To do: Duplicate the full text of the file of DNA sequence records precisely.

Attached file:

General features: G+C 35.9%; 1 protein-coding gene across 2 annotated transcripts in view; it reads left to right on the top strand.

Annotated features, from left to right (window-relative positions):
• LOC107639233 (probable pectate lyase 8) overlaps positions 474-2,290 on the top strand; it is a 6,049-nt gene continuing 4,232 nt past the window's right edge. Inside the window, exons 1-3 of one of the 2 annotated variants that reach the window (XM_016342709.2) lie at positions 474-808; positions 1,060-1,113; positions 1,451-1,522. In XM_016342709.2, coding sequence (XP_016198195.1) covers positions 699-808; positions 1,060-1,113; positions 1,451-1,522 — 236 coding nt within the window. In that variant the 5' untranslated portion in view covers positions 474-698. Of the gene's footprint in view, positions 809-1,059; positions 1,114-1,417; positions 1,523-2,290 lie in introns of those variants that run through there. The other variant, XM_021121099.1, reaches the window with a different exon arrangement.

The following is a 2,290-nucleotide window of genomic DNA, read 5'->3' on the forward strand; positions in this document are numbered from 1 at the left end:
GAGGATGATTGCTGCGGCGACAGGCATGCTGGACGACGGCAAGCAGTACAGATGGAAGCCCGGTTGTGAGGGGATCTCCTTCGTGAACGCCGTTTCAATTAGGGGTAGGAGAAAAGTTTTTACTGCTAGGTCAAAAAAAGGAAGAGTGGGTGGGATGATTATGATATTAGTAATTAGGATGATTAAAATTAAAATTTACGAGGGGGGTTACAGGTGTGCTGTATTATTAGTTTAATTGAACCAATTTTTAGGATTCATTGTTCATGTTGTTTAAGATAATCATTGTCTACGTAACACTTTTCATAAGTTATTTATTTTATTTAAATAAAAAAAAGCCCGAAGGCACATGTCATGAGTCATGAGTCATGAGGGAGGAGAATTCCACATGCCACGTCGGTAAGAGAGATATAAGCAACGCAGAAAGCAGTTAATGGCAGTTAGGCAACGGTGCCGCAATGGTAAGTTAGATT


General features: G+C 35.9%; 1 protein-coding gene across 2 annotated transcripts in view; it reads left to right on the top strand.

Annotated features, from left to right (window-relative positions):
• LOC107639233 (probable pectate lyase 8) overlaps positions 474-2,290 on the top strand; it is a 6,049-nt gene continuing 4,232 nt past the window's right edge. Inside the window, exons 1-3 of one of the 2 annotated variants that reach the window (XM_016342709.2) lie at positions 474-808; positions 1,060-1,113; positions 1,451-1,522. In XM_016342709.2, coding sequence (XP_016198195.1) covers positions 699-808; positions 1,060-1,113; positions 1,451-1,522 — 236 coding nt within the window. In that variant the 5' untranslated portion in view covers positions 474-698. Of the gene's footprint in view, positions 809-1,059; positions 1,114-1,417; positions 1,523-2,290 lie in introns of those variants that run through there. The other variant, XM_021121099.1, reaches the window with a different exon arrangement.

The following is a 2,290-nucleotide window of genomic DNA, read 5'->3' on the forward strand; positions in this document are numbered from 1 at the left end:
GAGGATGATTGCTGCGGCGACAGGCATGCTGGACGACGGCAAGCAGTACAGATGGAAGCCCGGTTGTGAGGGGATCTCCTTCGTGAACGCCGTTTCAATTAGGGGTAGGAGAAAAGTTTTTACTGCTAGGTCAAAAAAAGGAAGAGTGGGTGGGATGATTATGATATTAGTAATTAGGATGATTAAAATTAAAATTTACGAGGGGGGTTACAGGTGTGCTGTATTATTAGTTTAATTGAACCAATTTTTAGGATTCATTGTTCATGTTGTTTAAGATAATCATTGTCTACGTAACACTTTTCATAAGTTATTTATTTTATTTAAATAAAAAAAAGCCCGAAGGCACATGTCATGAGTCATGAGTCATGAGGGAGGAGAATTCCACATGCCACGTCGGTAAGAGAGATATAAGCAACGCAGAAAGCAGTTAATGGCAGTTAGGCAACGGTGCCGCAATGGTAAGTTAGATT